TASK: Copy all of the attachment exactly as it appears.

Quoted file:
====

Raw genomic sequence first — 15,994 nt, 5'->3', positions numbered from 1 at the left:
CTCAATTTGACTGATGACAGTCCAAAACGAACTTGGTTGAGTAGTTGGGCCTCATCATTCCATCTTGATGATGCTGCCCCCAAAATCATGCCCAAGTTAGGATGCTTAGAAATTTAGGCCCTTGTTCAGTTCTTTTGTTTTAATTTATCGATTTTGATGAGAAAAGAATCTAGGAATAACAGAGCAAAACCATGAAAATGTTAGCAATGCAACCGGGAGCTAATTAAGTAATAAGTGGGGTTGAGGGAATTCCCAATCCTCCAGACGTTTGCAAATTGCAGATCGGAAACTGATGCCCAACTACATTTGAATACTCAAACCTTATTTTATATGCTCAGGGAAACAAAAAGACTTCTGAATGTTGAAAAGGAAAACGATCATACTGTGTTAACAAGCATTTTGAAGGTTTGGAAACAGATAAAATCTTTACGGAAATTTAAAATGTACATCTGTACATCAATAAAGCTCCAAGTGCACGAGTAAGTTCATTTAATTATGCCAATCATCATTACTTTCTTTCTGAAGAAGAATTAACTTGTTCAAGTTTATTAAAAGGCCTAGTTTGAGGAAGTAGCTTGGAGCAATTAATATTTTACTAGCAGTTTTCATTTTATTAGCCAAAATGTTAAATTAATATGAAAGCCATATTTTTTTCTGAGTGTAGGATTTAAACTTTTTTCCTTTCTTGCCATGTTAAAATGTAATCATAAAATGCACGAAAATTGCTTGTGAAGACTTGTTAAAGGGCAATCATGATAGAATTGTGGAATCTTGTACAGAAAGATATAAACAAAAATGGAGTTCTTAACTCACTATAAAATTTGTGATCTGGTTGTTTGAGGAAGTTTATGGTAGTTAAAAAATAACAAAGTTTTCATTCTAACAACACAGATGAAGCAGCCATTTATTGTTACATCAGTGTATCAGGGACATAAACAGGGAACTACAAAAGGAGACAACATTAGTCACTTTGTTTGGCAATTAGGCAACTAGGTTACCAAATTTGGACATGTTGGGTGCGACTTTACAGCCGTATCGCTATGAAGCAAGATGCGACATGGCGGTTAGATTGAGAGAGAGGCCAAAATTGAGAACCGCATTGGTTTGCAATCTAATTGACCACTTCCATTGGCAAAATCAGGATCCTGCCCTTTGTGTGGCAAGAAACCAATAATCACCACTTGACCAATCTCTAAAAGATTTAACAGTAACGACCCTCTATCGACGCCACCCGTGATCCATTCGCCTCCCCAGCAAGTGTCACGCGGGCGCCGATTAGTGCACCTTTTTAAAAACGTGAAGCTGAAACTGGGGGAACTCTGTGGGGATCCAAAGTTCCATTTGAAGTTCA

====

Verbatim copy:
Raw genomic sequence first — 15,994 nt, 5'->3', positions numbered from 1 at the left:
CTCAATTTGACTGATGACAGTCCAAAACGAACTTGGTTGAGTAGTTGGGCCTCATCATTCCATCTTGATGATGCTGCCCCCAAAATCATGCCCAAGTTAGGATGCTTAGAAATTTAGGCCCTTGTTCAGTTCTTTTGTTTTAATTTATCGATTTTGATGAGAAAAGAATCTAGGAATAACAGAGCAAAACCATGAAAATGTTAGCAATGCAACCGGGAGCTAATTAAGTAATAAGTGGGGTTGAGGGAATTCCCAATCCTCCAGACGTTTGCAAATTGCAGATCGGAAACTGATGCCCAACTACATTTGAATACTCAAACCTTATTTTATATGCTCAGGGAAACAAAAAGACTTCTGAATGTTGAAAAGGAAAACGATCATACTGTGTTAACAAGCATTTTGAAGGTTTGGAAACAGATAAAATCTTTACGGAAATTTAAAATGTACATCTGTACATCAATAAAGCTCCAAGTGCACGAGTAAGTTCATTTAATTATGCCAATCATCATTACTTTCTTTCTGAAGAAGAATTAACTTGTTCAAGTTTATTAAAAGGCCTAGTTTGAGGAAGTAGCTTGGAGCAATTAATATTTTACTAGCAGTTTTCATTTTATTAGCCAAAATGTTAAATTAATATGAAAGCCATATTTTTTTCTGAGTGTAGGATTTAAACTTTTTTCCTTTCTTGCCATGTTAAAATGTAATCATAAAATGCACGAAAATTGCTTGTGAAGACTTGTTAAAGGGCAATCATGATAGAATTGTGGAATCTTGTACAGAAAGATATAAACAAAAATGGAGTTCTTAACTCACTATAAAATTTGTGATCTGGTTGTTTGAGGAAGTTTATGGTAGTTAAAAAATAACAAAGTTTTCATTCTAACAACACAGATGAAGCAGCCATTTATTGTTACATCAGTGTATCAGGGACATAAACAGGGAACTACAAAAGGAGACAACATTAGTCACTTTGTTTGGCAATTAGGCAACTAGGTTACCAAATTTGGACATGTTGGGTGCGACTTTACAGCCGTATCGCTATGAAGCAAGATGCGACATGGCGGTTAGATTGAGAGAGAGGCCAAAATTGAGAACCGCATTGGTTTGCAATCTAATTGACCACTTCCATTGGCAAAATCAGGATCCTGCCCTTTGTGTGGCAAGAAACCAATAATCACCACTTGACCAATCTCTAAAAGATTTAACAGTAACGACCCTCTATCGACGCCACCCGTGATCCATTCGCCTCCCCAGCAAGTGTCACGCGGGCGCCGATTAGTGCACCTTTTTAAAAACGTGAAGCTGAAACTGGGGGAACTCTGTGGGGATCCAAAGTTCCATTTGAAGTTCA